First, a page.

First off, do you notice that John makes a few changes—or mostly omissions? We don’t get Jesus’ location or route to Jerusalem as in Mark. Secondly, the crowd is a “great” crowd and they already knew that Jesus would be coming because they “heard.” So they purposely spilled out of the city to greet him and they specifically have palm branches and no cloaks. Big change, because in Mark’s version, the story focuses on the followers of Jesus being the ones to lay down cloaks and branches—not random people who had journeyed to Jerusalem for Passover. So John is once again appealing to a wider audience.

John even says “as it is written,” to erase any confusion or doubt about the source: it’s Zechariah and Psalm 118 but John adds the title king of Israel.

And John certainly doesn’t care at all about the details of the donkey story.

The disciples, and how they view Jesus, are way more important in this Gospel.

Jesus’ followers don’t get Jesus while it’s all going down.

It’s not until after the fact, long after Jesus is “lifted up” or glorified, that they remember what happened and then they make connections.

John also doesn’t have Jesus go into the temple in Jerusalem.

They stay on the outskirts of the city.

But John explains why the people spilled out of the city and what they had “heard” about Jesus. Some of them had heard the story of the dead man Lazarus who was called out of the tomb alive by Jesus. This was another John “sign” and the chief motivation for the crowds gathering with palm branches.

And the reason why Jesus doesn’t have to go to the temple in John’s story is because the temple comes to him. Some Pharisees are observing the whole thing with the donkey and branches. They say to each other:

You see, you can do nothing. Look, the world has gone after him!

No matter which way we look at this story, I think there are things to learn and more importantly, there are positive, impactful perspectives that we can gain.

Most everybody in the world is too easily convinced that we need a king or queen or some type of ruler to tell us what to do and who will solve our problems. Churches do that to—with pastors and other leaders.

But across the Gospel board, that’s not who Jesus was.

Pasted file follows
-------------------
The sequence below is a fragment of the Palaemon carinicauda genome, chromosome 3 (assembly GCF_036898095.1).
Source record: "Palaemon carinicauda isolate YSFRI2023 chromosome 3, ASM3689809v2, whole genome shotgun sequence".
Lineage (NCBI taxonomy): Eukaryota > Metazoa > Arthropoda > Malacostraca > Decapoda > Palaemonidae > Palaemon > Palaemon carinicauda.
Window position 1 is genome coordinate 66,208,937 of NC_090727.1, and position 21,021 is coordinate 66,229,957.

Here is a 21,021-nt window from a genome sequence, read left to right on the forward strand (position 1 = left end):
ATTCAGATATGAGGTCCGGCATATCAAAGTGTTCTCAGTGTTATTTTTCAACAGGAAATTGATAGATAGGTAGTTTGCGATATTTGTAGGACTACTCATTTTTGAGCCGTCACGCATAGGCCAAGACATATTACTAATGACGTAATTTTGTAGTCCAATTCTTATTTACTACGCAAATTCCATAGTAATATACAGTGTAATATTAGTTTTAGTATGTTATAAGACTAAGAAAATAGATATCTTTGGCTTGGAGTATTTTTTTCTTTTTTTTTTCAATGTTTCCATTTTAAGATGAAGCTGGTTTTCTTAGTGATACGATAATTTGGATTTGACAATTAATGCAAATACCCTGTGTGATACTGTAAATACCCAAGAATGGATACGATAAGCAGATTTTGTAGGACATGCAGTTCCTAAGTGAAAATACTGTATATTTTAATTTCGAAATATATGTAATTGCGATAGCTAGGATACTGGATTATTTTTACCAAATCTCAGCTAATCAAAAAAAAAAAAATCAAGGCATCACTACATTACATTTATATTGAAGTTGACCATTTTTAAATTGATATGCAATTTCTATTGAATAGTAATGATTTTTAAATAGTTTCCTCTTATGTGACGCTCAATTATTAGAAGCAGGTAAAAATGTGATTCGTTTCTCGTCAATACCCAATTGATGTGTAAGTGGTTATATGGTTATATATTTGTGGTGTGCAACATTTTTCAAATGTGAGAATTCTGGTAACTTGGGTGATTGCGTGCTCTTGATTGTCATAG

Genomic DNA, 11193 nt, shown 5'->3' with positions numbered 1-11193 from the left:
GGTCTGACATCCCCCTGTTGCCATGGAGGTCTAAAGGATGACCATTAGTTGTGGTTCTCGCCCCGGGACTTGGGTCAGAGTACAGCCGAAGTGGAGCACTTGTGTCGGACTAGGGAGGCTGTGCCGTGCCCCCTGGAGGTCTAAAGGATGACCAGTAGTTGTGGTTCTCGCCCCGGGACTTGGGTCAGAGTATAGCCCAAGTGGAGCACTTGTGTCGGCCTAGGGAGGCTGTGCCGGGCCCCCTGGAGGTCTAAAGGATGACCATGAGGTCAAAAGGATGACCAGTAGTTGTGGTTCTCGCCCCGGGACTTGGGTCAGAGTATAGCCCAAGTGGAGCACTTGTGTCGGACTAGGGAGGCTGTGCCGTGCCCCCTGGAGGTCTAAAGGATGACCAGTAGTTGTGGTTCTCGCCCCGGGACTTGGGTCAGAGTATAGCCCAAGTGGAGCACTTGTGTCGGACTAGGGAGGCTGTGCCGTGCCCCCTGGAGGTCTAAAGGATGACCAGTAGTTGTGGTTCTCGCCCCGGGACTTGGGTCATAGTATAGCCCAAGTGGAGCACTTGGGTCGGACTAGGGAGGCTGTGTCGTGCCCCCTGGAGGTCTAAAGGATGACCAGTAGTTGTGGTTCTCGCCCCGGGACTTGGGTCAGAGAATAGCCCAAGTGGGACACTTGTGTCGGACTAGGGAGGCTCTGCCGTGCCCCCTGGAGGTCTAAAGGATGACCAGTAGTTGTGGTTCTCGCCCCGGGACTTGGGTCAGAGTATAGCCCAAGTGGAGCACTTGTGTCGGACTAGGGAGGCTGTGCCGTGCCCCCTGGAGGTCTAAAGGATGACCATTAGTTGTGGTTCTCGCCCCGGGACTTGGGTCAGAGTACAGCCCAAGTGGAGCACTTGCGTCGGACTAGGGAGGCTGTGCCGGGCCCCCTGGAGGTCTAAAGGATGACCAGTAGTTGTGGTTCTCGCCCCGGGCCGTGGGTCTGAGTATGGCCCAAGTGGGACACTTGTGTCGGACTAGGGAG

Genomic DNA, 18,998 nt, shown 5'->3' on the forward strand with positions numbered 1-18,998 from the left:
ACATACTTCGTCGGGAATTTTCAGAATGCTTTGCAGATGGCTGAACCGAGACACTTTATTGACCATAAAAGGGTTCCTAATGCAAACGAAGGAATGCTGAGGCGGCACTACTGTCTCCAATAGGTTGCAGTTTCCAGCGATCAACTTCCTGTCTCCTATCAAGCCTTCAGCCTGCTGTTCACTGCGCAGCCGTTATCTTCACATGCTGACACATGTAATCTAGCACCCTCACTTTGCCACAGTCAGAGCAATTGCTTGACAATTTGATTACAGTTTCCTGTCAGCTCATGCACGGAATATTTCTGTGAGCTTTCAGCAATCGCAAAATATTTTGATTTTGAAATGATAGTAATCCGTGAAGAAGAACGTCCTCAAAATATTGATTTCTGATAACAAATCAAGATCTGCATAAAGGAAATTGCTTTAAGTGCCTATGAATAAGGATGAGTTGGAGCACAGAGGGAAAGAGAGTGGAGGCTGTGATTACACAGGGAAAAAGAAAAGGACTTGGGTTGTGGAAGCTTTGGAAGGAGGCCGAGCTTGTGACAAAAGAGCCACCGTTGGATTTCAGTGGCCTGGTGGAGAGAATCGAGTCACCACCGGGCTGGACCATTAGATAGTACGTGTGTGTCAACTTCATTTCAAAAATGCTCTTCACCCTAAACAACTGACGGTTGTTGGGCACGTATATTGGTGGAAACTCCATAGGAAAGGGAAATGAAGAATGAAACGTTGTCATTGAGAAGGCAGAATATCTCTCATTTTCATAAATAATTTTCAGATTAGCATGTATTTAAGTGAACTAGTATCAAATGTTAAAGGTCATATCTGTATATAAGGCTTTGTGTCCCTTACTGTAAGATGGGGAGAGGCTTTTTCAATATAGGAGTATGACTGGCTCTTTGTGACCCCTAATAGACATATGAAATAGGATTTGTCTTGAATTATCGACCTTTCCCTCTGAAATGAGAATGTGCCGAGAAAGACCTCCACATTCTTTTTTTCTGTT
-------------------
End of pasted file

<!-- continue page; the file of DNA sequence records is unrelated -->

If there is consistency in John and Mark’s stories, it is this:

Jesus served; Jesus healed; Jesus freed.

John’s “signs” were moments when Jesus served another person in need or healed him/her, met people where they were, and then offered them the opportunity to be free. In Mark’s no-nonsense Jesus story, he’s also serving and healing and freeing, but he’s also suffering—not just for the sake of suffering as some have sadly said—but suffering for the sake of saying to all of us that we’re not alone in our suffering.

I don’t know about you, but there’s a certain comfort I feel when I think about a God who is not afraid of suffering and neither oblivious to our suffering. A God who seeks to alleviate suffering and to break down the barriers of oppression and injustice is a God I’m enthusiastic about.

In the end, though, this Palm Sunday stuff always leaves me with a bitter taste in my mouth, because I still see so many people who suffer so, so much. And many of them suffer because we put so much of our faith in rulers and powers and institutions. And in doing so, we forget that if we really buy into this “we are the lights of the world” thing, we are supposed to be the ones serving and loving others, healing, and freeing. We’re supposed to be the ones to sit in with someone who is suffering, not afraid to hear her cry or to say swear words out of frustration and sadness. We’re supposed to be the ones who are not afraid of suffering, because we also have suffered and do suffer. And we don’t want to suffer; and all the people around us don’t want to, either. So what does it look like for you take this to heart, to live this out?

There are lots of hosannas being shouted, lots of cries for help, in this world.

How will we respond?

Will we respond in fear?
No! How about honesty, care, and authenticity.

Will we respond in anger?
No! How about passion for justice, cooperation, and solidarity?

Or will we respond with apathy?
No! How about empathy, compassion, and grace?

The journey into the woods has led us out and we stand at the outskirts of the city.

Many, like us, are all seeking the same freedom.